Essays on self-improvement, software development, and esports.
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If you want to improve, you have to focus on yourself. That sounds simple, but there’s more to it than you might think.
“Focusing on yourself” means more than simply paying attention to what you’re doing. It means you have to stop devoting time and attention to other people.
How many times have you been playing a game and you became upset at a play your teammates made? Maybe they missed an easy skill shot. Or they mindlessly overextended and got ganked by the jungler. There’s thousands of ways your teammates can throw the game and there’s not much you can do about it.
How do you respond when something like that happens? If you pay attention to it at all, you’re not paying attention to yourself. And I don’t mean flaming them in chat or question-mark pinging them (although you should certainly avoid doing things like that). Even if you just shout curses at the screen, words they’ll never hear, or shake your head and think “why do I get teammates like this?”, then you’re paying attention to them. You’re not focusing 100% on yourself, and you’re hurting yourself when you do that.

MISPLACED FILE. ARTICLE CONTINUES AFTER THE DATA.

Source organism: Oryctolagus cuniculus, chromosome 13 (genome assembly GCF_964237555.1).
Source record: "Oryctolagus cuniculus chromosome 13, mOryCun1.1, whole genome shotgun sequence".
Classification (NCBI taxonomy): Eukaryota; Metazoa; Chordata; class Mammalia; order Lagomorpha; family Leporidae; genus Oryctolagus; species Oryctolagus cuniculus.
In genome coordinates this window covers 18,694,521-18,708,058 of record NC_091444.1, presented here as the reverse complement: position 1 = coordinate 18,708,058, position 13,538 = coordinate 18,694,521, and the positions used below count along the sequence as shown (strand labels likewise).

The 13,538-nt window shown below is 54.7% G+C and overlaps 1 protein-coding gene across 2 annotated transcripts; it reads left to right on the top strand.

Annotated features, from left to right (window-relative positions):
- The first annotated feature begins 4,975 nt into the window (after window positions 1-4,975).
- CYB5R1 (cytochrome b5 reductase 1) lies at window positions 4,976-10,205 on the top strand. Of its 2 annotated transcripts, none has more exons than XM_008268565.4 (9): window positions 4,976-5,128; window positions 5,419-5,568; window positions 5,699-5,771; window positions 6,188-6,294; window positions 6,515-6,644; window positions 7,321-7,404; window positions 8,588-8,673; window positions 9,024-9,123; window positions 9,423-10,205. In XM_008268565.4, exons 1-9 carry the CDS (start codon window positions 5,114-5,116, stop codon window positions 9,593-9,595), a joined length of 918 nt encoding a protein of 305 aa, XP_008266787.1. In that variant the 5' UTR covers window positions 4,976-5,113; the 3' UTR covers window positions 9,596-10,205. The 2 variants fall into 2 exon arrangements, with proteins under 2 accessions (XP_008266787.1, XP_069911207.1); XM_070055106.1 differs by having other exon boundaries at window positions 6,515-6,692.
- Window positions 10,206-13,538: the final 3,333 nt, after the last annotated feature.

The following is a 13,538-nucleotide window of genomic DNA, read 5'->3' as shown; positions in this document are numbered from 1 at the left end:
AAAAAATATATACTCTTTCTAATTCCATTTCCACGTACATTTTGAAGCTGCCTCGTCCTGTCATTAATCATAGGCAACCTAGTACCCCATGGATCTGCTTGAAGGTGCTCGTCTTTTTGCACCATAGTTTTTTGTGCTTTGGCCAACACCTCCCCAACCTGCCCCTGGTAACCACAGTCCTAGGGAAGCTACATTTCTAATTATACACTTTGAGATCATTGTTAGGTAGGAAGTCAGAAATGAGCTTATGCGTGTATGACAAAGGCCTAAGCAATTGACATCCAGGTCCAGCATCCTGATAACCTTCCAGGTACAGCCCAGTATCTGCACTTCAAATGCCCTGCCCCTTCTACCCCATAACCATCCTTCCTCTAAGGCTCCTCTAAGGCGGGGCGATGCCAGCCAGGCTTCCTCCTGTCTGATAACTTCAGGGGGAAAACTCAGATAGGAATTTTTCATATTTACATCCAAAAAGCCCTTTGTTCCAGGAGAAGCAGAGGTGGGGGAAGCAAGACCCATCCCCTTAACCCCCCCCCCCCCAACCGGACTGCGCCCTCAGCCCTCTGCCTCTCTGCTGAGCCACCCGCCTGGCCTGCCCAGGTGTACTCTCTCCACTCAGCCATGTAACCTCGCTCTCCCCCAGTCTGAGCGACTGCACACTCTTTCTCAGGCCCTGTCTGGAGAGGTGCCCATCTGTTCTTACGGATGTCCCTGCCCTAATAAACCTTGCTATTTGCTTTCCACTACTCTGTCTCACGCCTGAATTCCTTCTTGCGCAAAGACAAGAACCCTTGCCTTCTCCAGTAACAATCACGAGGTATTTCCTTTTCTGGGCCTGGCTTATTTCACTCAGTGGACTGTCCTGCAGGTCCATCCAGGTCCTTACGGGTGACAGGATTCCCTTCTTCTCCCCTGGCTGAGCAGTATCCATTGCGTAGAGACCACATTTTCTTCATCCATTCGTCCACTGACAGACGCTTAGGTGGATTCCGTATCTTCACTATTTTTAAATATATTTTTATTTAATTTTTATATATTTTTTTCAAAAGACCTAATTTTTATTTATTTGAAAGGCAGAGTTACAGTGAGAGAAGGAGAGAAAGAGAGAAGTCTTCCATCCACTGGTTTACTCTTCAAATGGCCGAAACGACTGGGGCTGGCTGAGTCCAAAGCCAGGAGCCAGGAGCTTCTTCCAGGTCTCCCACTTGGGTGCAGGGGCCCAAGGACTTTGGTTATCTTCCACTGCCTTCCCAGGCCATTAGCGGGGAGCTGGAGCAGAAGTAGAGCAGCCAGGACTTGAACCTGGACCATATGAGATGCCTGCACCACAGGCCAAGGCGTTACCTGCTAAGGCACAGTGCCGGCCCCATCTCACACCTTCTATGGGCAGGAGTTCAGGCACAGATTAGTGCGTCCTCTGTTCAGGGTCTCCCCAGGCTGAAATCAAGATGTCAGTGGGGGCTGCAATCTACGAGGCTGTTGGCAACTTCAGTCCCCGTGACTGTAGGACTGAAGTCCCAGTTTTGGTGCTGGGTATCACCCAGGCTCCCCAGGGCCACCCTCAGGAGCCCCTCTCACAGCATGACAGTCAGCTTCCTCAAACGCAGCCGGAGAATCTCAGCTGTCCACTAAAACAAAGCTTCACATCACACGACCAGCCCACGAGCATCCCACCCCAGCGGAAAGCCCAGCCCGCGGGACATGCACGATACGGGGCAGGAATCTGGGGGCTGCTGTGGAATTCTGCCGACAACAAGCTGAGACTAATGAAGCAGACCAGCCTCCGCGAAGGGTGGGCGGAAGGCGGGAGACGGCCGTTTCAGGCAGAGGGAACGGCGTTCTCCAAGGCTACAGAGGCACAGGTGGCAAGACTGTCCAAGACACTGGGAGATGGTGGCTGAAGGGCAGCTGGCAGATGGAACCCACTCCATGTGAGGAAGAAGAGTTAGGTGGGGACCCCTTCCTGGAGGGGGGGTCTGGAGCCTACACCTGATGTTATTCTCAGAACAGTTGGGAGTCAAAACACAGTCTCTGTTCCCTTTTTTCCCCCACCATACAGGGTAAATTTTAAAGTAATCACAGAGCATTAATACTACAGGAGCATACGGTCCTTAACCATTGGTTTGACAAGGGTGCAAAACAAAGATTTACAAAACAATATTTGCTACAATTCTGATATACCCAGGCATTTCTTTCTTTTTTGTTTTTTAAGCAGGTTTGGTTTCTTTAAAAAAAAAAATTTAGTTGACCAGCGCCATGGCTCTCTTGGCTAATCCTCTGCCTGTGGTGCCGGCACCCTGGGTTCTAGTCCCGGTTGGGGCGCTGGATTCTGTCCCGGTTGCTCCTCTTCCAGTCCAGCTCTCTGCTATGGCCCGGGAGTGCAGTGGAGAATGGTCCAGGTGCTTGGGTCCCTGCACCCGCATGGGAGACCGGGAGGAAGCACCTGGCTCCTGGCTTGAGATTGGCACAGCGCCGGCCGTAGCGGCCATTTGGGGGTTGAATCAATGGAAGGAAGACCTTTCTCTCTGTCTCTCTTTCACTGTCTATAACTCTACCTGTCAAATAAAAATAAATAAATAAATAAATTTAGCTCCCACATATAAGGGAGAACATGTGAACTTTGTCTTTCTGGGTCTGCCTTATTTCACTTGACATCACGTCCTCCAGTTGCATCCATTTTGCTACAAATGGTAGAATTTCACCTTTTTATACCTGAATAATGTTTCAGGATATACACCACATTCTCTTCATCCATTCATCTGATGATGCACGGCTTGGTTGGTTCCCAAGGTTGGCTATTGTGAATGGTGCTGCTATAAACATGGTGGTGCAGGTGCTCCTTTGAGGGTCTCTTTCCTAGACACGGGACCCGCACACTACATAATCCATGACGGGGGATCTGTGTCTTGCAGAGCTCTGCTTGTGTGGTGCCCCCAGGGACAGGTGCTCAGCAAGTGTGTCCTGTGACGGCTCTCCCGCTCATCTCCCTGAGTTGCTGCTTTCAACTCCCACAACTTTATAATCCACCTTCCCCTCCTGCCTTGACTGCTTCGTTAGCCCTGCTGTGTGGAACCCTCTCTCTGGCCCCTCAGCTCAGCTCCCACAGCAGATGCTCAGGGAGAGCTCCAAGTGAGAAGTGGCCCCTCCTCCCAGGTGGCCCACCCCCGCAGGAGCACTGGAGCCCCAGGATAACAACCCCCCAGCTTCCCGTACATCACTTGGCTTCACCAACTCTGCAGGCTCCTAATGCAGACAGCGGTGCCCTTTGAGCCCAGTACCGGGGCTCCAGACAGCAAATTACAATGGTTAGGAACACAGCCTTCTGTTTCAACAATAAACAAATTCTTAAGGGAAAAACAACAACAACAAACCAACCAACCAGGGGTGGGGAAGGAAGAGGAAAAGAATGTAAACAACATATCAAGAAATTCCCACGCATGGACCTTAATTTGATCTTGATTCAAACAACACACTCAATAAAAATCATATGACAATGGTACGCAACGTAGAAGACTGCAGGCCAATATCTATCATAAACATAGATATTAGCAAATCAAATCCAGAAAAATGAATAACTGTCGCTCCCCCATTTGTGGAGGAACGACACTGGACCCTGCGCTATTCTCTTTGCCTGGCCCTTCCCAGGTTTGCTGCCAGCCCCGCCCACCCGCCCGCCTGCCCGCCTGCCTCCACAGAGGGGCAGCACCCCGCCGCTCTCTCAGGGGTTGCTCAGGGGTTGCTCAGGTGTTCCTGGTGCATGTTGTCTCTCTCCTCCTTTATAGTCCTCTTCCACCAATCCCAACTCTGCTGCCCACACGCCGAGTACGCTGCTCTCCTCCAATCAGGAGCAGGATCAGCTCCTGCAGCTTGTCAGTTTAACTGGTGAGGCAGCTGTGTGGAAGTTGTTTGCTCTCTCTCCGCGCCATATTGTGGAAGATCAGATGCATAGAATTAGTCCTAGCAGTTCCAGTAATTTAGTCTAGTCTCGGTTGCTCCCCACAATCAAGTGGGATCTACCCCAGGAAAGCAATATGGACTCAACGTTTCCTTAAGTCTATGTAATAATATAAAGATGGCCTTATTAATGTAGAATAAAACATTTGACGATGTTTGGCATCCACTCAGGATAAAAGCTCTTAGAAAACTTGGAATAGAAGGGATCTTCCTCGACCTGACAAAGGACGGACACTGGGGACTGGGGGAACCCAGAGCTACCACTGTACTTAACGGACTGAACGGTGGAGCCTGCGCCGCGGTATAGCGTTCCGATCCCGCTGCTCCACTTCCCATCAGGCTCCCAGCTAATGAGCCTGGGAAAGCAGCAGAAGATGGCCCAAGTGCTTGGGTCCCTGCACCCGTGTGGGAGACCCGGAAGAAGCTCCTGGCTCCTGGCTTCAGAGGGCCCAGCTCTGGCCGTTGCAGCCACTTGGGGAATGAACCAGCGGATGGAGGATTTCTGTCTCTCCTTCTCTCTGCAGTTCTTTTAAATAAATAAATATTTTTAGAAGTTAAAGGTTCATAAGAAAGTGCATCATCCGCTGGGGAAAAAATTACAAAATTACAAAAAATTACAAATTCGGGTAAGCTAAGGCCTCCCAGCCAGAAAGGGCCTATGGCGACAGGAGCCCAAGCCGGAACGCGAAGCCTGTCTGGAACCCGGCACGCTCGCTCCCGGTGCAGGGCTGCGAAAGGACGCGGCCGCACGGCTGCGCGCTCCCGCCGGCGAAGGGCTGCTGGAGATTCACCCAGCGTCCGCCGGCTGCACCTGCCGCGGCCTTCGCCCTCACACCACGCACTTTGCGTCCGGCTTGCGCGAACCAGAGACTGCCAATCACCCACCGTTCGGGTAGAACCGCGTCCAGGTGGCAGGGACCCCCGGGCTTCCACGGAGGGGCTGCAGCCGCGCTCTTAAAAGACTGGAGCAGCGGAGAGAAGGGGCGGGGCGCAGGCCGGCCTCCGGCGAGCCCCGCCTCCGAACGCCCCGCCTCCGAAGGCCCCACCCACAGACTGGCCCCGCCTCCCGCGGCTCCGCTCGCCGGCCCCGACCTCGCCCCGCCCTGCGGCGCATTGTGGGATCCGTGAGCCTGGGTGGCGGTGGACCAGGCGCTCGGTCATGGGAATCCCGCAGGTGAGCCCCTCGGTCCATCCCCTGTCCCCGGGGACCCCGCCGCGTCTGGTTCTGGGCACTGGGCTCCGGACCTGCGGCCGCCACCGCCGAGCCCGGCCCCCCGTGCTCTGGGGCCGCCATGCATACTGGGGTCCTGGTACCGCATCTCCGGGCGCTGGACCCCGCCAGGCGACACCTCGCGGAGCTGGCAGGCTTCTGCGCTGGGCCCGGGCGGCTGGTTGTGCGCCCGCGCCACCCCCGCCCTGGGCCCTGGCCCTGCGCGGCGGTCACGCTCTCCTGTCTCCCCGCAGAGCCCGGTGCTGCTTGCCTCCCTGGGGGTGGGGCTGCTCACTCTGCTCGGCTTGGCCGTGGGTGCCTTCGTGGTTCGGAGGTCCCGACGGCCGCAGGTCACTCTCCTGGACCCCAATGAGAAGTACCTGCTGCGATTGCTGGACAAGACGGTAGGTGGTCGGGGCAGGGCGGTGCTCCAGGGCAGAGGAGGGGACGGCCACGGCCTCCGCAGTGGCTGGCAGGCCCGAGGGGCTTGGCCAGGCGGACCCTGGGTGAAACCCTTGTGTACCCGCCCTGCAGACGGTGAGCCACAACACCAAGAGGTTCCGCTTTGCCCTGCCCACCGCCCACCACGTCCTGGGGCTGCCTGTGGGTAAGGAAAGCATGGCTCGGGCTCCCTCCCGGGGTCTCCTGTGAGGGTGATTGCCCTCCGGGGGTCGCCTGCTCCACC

It wouldn’t make sense to record a Reiterate clip that reminded you “are your teammates making mistakes?” That would be silly. You need to focus on your own plays, your own mistakes, and any time you waste thinking about other things is just that – a waste.
So often I see players wasting their time and energy by commenting on the actions and performance of other players. Do you call out “bot diff”? Or “mid gap”? Those are comparisons. In fact, it’s a double distraction. If you’re playing top and you call “mid gap” then you’re saying (a) the enemy mid-laner is playing well, and (b) your mid-laner is playing poorly. Neither of those people is you. You need to focus on yourself, not your mid-laner, and certainly not the enemy mid-laner.
Do you complain “welp, I lost the coin-flip this match”? Often I see players who will sigh and complain that they have been defeated by “the coin flip” which randomly assigned them bad teammates. Again, this is irrelevant to your own improvement. Your bot lane may be 0-12, but so what? Nothing you do or say is going to change that fact. Every second you spend in melodramatic lamentation is a second where you are not improving your own skills.
If you find yourself frequently thinking like this about the other players in your games, perhaps you would benefit by recording a clip to reiterate during your matches: “Focus on yourself. What can you do right now to improve yourself and the game?”